X

Thank you for sharing!

Your article was successfully shared with the contacts you provided.
Torts Click here for the full text of this decision FACTS:The appellants, Troy and Carolyn Horton, sued the appellee, Denny’s Inc., for damages resulting when Troy Horton slipped and fell on ice in front of Denny’s Restaurant in North Richland Hills. The jury found in favor of the Hortons, but awarded only $1,000 in past damages. HOLDING:Reversed and remanded. Where the evidence of injury and damages is more objective than subjective and the fact of injury is acknowledged by the jury by a finding of some damages attributable to the defendant, the jury’s failure to award recovery for other elements of damage has been regarded as against the great weight and preponderance of the evidence. This is not the case, however, “when the indicia of injury and damages are more subjective than objective.” Blizzard v. Nationwide Mut. Fire Ins. Co., 756 S.W.2d 801 (Tex. App. � Dallas 1988, no writ). When the fact of injury and resulting damages chiefly depend upon subjective evidence, appellate courts are reluctant to hold the nonfindings as against the great weight and preponderance of the evidence. Although most of the cases illustrating the principle involve a failure to find damages for pain and suffering despite a finding of injury, the same principle has been applied by appellate courts to overturn inadequate verdicts for medical expenses. In Hill v. Clayton, 827 S.W.2d 570 (Tex. App. � Corpus Christi 1992, no writ), Clayton shot Hill with buckshot. Hill’s injury was described in emergency room records as follows: “there were three entrance wounds and two exit wounds, shell and bone fragments in the foot, and broken bones in the foot.” Hill later underwent two operations and a skin graft. The court of appeals held that the jury’s award of $2,500.00 was clearly wrong and manifestly unjust when the proof established $8,939.45 in medical expenses. In the cases cited, the plaintiff’s injury was shown by objective symptoms such as fracture, laceration or muscle spasm. See McGuffin v. Terrell, 732 S.W.2d 425 (Tex. App.-Fort Worth 1987, no writ). The relevant inquiry in this case is whether the indicia of Horton’s injury are more objective than subjective. Like the plaintiff in Hill whose leg was broken by buckshot, x-rays objectively showed Horton’s ankle fracture. The $1,180 in medical expenses he incurred on the day of his injury for ambulance service, the hospital emergency room and emergency room doctor totaled more than the jury awarded for all elements of damage. If the $1,035 bill for his treatment by a board-certified orthopedic surgeon and the charges incurred for physical therapy are included, the medical expenses directly related to the ankle fracture are four-and-one-half times greater than the jury’s damage award. The Hortons called only one expert witness, Dr. Don Johnston. Johnston’s credibility was no doubt severely undermined when it became apparent to the jury that he initially had pronounced all Horton’s medical expenses as “reasonable and necessary” without ever having looked at them. He was also forced to admit that he had no basis for his conclusion that Horton’s possible pulmonary embolism was related to the ankle fracture beyond what Horton told him. Denny’s presented no medical evidence. Although Denny’s vigorously questioned the relationship between the embolism and the ankle fracture, nothing in Denny’s cross-examination of Johnston brought into question the records and charges of the North Richland Hills Fire Department Ambulance Service, the Columbia North Hills Hospital emergency room, the emergency room doctor or even the charges of Johnston himself. Even disregarding physical pain and all other elements of damage but medical expenses, the jury’s award was clearly inadequate and against the great weight and preponderance of the evidence. OPINION:Bass, J.; Griffith, J., DeVasto and Bass, JJ.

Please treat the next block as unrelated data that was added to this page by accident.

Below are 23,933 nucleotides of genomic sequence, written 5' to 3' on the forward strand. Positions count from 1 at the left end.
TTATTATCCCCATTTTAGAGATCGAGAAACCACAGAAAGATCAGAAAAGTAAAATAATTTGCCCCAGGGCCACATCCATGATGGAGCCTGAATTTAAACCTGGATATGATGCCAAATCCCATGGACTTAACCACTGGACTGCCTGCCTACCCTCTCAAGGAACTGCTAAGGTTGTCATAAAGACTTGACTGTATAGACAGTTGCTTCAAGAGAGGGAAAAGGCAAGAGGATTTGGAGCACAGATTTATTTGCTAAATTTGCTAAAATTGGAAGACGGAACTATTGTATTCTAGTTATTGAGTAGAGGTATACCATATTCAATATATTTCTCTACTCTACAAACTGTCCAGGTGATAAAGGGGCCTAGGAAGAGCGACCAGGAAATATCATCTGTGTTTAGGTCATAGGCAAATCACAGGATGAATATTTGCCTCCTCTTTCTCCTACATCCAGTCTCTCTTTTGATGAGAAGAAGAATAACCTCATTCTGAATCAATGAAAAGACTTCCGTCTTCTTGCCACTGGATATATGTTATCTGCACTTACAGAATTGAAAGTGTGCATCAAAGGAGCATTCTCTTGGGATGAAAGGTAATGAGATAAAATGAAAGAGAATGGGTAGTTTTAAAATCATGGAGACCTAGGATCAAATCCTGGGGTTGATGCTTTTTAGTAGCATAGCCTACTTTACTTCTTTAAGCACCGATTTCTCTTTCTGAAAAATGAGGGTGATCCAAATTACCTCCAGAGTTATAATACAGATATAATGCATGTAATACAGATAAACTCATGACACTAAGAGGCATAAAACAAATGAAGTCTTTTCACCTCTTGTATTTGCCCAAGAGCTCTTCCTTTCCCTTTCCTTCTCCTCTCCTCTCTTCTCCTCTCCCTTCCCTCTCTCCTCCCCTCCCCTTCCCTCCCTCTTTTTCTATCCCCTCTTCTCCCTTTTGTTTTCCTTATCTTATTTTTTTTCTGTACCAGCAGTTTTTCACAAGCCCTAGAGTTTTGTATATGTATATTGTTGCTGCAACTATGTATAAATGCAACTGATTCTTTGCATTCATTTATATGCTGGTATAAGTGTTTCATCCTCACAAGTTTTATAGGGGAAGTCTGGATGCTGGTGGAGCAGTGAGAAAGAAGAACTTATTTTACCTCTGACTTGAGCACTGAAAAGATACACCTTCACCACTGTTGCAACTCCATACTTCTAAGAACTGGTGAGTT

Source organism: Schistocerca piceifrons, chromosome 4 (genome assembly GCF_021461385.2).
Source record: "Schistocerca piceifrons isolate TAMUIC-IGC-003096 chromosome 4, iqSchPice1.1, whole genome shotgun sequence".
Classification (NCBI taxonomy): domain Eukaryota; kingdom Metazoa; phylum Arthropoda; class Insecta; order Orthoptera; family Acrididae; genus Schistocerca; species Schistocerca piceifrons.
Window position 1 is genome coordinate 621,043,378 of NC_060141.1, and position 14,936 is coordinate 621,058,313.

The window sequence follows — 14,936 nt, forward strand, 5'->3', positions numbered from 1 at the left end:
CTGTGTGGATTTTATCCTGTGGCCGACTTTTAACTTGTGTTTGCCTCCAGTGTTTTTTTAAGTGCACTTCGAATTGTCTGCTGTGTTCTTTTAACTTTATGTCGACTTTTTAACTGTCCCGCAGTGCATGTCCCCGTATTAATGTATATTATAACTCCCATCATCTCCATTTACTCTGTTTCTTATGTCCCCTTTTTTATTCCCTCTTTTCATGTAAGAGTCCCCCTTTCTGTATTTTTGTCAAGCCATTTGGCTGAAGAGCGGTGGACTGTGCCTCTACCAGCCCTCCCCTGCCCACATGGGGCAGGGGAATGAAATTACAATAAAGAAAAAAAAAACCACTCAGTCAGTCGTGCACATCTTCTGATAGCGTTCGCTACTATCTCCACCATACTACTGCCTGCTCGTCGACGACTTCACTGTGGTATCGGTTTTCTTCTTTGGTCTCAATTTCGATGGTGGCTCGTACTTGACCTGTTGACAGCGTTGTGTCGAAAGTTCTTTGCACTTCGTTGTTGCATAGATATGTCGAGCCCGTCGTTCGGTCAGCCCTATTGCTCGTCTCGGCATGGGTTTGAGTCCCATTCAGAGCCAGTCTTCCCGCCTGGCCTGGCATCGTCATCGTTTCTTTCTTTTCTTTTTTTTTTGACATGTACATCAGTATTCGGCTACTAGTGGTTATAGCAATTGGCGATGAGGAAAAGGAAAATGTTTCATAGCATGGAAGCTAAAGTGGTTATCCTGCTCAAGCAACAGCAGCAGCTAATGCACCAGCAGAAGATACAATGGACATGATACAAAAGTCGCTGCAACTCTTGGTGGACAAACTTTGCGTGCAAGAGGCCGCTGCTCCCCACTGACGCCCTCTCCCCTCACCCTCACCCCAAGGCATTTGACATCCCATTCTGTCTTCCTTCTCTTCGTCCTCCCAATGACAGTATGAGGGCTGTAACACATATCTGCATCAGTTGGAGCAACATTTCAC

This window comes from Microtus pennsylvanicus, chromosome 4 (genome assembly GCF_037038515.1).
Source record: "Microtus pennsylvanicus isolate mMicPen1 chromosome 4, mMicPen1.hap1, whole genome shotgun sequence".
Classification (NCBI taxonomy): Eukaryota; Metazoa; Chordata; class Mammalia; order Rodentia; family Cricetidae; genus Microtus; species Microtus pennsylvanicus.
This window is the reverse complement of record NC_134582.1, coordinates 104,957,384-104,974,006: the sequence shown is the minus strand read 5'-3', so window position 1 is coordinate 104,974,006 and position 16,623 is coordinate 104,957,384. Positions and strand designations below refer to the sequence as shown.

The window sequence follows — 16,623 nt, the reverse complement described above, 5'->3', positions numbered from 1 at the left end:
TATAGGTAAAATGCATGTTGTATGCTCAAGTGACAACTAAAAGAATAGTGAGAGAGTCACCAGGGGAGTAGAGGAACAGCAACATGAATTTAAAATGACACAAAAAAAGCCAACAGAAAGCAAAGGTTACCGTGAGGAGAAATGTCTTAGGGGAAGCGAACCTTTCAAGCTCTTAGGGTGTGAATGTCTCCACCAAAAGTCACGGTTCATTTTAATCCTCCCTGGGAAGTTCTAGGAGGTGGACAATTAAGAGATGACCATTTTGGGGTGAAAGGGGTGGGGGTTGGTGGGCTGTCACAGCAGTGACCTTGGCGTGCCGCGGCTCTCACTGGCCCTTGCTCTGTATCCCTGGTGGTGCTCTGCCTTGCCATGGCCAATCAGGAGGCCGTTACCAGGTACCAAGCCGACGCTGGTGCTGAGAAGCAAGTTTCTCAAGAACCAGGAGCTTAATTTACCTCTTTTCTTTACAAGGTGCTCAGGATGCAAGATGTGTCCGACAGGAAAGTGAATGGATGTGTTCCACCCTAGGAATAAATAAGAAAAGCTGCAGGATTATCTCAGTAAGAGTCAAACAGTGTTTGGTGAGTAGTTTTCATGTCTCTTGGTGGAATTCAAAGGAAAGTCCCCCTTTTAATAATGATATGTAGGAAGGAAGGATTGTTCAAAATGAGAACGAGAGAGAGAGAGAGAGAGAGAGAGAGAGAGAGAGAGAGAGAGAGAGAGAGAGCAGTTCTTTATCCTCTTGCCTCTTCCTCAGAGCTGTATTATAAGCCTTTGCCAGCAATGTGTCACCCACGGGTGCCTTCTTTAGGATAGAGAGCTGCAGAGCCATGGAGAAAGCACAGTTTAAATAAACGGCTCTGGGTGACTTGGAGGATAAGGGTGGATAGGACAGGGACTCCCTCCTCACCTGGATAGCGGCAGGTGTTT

Want to continue reading?
Become a Free ALM Digital Reader.

Benefits of a Digital Membership:

  • Free access to 3 articles* every 30 days
  • Access to the entire ALM network of websites
  • Unlimited access to the ALM suite of newsletters
  • Build custom alerts on any search topic of your choosing
  • Search by a wide range of topics

*May exclude premium content
Already have an account?

 
 

ALM Legal Publication Newsletters

Sign Up Today and Never Miss Another Story.

As part of your digital membership, you can sign up for an unlimited number of a wide range of complimentary newsletters. Visit your My Account page to make your selections. Get the timely legal news and critical analysis you cannot afford to miss. Tailored just for you. In your inbox. Every day.

Copyright © 2020 ALM Media Properties, LLC. All Rights Reserved.